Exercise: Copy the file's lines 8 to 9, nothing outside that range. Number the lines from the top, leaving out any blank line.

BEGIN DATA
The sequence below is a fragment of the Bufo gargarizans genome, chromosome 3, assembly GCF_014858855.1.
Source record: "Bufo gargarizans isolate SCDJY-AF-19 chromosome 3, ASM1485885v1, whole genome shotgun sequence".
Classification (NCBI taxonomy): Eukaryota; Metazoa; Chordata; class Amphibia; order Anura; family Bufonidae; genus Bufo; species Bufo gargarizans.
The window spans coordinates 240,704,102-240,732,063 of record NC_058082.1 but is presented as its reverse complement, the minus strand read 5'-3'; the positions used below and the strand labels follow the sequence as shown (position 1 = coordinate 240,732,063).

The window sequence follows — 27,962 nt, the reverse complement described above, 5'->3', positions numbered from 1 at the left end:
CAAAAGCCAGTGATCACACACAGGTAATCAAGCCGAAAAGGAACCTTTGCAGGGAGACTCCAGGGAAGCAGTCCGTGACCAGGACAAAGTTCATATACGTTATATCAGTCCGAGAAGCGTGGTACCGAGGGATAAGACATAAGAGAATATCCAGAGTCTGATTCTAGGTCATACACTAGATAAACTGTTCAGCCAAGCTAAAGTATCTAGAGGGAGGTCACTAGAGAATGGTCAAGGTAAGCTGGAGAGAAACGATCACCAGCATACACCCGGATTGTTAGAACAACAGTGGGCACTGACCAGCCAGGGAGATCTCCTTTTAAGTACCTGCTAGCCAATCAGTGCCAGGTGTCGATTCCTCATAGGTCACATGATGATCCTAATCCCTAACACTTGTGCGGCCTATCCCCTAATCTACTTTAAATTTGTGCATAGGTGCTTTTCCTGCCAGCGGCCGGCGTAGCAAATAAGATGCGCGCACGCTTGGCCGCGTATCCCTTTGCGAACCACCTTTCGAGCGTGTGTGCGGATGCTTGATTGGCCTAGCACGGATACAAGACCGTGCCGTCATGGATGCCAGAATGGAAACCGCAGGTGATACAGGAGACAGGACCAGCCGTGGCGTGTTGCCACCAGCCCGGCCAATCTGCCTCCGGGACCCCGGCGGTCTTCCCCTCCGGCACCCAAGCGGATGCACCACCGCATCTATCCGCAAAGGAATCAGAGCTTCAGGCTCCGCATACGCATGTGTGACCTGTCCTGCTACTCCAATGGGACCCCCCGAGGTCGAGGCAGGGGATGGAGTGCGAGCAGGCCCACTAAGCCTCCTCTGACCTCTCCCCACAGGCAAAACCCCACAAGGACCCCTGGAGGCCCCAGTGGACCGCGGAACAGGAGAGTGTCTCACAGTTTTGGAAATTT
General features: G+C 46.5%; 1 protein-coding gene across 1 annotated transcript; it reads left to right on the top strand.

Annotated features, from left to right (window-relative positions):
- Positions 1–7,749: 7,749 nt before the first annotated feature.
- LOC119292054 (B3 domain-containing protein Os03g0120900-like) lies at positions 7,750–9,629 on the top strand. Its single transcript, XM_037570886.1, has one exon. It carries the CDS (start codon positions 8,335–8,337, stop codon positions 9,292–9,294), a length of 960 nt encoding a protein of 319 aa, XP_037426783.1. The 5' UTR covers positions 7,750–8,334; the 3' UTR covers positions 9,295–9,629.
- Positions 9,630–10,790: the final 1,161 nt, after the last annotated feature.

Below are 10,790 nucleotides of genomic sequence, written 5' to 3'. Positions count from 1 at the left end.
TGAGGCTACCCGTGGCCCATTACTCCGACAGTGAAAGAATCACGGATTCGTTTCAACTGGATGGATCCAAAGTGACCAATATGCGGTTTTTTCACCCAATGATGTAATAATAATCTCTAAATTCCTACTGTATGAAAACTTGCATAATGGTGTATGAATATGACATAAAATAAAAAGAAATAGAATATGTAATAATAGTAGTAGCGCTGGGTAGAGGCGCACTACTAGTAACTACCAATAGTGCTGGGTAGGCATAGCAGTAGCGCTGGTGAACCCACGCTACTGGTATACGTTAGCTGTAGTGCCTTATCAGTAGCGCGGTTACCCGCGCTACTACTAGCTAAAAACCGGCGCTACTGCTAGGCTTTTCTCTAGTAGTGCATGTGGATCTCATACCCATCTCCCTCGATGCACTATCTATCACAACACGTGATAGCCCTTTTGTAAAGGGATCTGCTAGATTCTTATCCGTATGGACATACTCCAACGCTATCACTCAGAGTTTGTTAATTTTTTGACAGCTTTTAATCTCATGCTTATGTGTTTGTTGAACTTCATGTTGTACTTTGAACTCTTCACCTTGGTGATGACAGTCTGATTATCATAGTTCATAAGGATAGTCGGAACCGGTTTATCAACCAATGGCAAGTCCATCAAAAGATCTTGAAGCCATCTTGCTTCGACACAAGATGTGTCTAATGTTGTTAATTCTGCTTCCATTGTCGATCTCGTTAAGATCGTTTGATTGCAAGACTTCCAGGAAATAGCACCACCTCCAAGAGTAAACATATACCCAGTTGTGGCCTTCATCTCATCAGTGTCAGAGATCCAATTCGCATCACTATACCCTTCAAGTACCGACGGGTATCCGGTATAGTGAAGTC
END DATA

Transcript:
Annotated features, from left to right (window-relative positions):
- Positions 1–7,749: 7,749 nt before the first annotated feature.